Thus both phrases are highly misleading if they are taken at face value without caveats. It is perhaps no accident that they are most often quoted in the context of outright advocacy for the idea of disastrous anthropogenic global warming (AGW).

In any event, if politicians and the general public are finally persuaded to the view that scientists are certain about the on-set of disastrous AGW, it is almost certain that climate research will suffer badly.

A prime example was the decision by CSIRO in Australia earlier this year (2016) to reduce its current very extensive climate research activity so as to focus more on research relevant to industry. The decision was formally justified on the basis of the ‘science is settled’ argument(30), and as a consequence the international climate establishment reacted savagely(31). Within days of the CSIRO decision, thousands of protesting letters were sent to the Chairman of CSIRO from all over the globe. It was an interesting exercise from an outsider’s point of view. It was perhaps the very first time that the climate science community itself actively protested loudly in public that the science of AGW is very far from settled(32). Up to that time, it had let the activists within the environmental movement and within the general public run free with the settled science proposition.

It should be emphasized that solving (the solvable) problems of climate prediction (or, just as important, making a realistic assessment of the ultimate limits to climate prediction set by the inherent uncertainties within the system) requires the deployment and long-term maintenance of massively expensive observational satellite and oceanographic programs. ‘Long term’, since we are concerned here with climate time scales, means many decades.

It is doubtful if the maintenance of such programs will continue in a political environment where it is believed that the science is settled. Already there are signs that major oceanographic research efforts — such as NOAA’s Tropical Ocean Atmosphere Array (TOAA) for instance — are being downgraded in priority because of maintenance costs(23). TOAA involves the use of large numbers of specially instrumented ocean buoys, satellite observations and so on, and is concerned with attempts to predict the onset of El Nino and La Nina events in the Pacific ocean. These events are perhaps the most obvious examples (to date anyway) of semi-regular natural oceanic fluctuations that can produce significant medium-term changes in global temperature. TOAA is also relevant to reducing the large errors associated with numerical calculation in climate models of the transfer of heat and moisture between ocean and atmosphere.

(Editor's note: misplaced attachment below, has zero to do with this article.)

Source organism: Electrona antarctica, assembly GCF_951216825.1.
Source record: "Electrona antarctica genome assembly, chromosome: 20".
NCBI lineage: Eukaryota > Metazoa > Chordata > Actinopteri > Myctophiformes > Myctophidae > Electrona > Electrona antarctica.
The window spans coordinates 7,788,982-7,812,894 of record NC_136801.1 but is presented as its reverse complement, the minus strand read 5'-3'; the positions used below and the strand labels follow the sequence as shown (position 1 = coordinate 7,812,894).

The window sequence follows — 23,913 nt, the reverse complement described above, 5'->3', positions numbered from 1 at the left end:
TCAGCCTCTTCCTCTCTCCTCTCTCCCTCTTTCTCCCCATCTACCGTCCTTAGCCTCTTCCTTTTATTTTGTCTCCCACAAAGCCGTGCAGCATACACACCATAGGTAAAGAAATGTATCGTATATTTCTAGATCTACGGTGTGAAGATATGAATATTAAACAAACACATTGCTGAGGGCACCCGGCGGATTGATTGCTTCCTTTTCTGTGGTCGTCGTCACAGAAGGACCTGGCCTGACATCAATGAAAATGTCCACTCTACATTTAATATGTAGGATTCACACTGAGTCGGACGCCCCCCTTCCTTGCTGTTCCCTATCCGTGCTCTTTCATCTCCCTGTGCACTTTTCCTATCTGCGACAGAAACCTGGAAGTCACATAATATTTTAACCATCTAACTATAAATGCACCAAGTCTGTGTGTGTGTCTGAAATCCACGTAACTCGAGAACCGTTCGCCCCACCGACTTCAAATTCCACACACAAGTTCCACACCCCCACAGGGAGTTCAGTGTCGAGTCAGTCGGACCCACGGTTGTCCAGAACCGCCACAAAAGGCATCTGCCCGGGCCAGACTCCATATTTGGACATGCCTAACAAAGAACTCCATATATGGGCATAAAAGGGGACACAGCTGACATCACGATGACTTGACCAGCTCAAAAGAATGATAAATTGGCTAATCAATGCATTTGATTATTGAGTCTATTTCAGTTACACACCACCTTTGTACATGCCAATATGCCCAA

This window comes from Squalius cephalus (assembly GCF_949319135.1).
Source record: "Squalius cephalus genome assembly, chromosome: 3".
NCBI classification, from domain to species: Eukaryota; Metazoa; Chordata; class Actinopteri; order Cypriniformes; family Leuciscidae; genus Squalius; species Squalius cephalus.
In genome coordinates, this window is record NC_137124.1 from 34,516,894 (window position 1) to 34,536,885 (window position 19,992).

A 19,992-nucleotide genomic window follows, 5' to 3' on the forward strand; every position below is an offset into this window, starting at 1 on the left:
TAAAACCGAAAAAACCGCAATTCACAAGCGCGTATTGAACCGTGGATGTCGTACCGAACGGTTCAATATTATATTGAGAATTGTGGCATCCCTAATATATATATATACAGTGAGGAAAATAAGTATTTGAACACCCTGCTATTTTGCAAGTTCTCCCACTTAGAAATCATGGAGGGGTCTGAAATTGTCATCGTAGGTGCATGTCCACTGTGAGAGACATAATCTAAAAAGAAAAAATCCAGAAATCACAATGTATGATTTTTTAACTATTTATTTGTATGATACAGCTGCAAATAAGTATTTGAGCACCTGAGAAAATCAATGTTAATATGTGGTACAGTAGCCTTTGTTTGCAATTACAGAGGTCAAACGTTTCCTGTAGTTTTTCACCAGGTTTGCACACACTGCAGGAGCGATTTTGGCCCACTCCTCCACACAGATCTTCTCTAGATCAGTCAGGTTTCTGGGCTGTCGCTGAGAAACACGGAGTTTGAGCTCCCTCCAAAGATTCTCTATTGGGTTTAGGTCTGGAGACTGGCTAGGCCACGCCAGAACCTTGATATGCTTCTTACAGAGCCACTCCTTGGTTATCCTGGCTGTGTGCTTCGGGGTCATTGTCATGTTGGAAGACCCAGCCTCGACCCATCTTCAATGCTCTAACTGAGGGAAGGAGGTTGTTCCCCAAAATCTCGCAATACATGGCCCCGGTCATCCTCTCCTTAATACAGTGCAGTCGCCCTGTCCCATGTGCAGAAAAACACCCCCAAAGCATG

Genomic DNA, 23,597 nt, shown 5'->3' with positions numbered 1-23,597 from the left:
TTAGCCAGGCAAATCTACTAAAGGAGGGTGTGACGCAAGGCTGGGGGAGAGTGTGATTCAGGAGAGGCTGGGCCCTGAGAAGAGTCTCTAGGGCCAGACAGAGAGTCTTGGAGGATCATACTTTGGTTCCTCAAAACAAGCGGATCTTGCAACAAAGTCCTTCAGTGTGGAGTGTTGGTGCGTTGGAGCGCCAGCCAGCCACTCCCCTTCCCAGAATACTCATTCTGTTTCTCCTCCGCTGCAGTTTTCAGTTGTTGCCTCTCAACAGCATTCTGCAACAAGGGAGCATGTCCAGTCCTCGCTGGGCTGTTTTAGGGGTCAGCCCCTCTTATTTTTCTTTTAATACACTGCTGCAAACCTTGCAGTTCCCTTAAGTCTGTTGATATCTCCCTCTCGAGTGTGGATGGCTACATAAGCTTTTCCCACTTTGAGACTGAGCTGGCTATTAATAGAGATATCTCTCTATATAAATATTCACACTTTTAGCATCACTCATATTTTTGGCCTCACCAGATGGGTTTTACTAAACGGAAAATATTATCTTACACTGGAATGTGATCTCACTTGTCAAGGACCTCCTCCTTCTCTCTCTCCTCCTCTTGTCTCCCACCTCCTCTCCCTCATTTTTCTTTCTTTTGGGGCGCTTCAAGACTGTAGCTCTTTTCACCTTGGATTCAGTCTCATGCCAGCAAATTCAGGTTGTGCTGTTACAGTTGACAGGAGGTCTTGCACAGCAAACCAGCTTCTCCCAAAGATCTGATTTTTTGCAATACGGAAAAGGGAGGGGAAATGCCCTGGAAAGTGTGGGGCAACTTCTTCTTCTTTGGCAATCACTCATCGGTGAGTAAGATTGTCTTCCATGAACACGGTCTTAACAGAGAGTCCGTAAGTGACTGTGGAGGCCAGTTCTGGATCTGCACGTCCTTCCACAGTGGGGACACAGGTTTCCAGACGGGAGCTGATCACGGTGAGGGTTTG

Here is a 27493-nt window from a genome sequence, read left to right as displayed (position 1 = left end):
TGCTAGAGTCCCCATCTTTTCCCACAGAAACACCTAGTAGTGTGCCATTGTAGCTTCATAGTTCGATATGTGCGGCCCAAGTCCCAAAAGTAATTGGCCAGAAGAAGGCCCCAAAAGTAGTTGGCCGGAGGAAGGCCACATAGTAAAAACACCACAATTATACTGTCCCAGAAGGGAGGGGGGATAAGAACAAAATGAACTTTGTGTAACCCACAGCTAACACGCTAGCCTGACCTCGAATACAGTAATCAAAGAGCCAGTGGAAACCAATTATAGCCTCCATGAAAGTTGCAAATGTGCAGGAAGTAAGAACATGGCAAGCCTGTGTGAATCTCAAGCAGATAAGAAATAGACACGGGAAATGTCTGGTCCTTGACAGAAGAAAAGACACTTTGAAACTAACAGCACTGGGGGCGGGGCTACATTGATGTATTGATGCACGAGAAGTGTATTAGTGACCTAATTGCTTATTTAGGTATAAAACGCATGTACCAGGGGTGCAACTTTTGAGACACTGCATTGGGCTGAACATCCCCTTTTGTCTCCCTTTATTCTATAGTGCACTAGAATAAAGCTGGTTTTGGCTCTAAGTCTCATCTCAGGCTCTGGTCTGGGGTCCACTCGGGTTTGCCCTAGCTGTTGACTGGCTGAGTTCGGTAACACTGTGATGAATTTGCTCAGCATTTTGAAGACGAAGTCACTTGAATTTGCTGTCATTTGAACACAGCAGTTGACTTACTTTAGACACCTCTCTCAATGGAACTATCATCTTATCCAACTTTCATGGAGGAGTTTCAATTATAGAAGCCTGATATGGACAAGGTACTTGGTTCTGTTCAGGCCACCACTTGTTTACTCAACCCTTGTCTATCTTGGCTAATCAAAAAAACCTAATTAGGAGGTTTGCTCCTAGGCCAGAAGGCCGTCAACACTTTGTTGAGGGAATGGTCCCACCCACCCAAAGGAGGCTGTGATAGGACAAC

It is conceivable in circumstances of reduced funding that overall climate research will revert to a situation where the focus is entirely on the easy option of developing more and bigger numerical models. This would be a sterile activity indeed without the input of experimental observation to guide the development of theoretical prediction methods and to keep the relevant numerical models ‘honest’. It would fall foul of a fundamental tenet of scientific endeavour — namely, that a theory without experimental support is little better than guesswork(24). It could stop climate research dead.

Maintenance of their funding and livelihood requires climate scientists to tread a fine line between emphasizing the uncertainties in climate science and selling the idea of disastrous anthropogenic global warming.


(1) Lim W.H. and Michael L. Roderick, 2009: An Atlas of the Global Water Cycle, ANU E Press, Australian National University, 293pp. Downloadable at:
(2) JOC,1975: The Physical Basis of Climate and Climate Modelling, GARP Publication Series 16, Secretariat of the WMO, Geneva, 265pp
(28) (Note the histogram on page 1)


Garth William Paltridge is a retired Australian atmospheric physicist. He is a Visiting Fellow at the Australian National University and Emeritus Professor and Honorary Research Fellow at the Institute of Antarctic and Southern Oceans Studies (IASOS), University of Tasmania. For more information about this author, see Garth Paltridge.

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"It is error only, and not truth,
that shrinks from inquiry."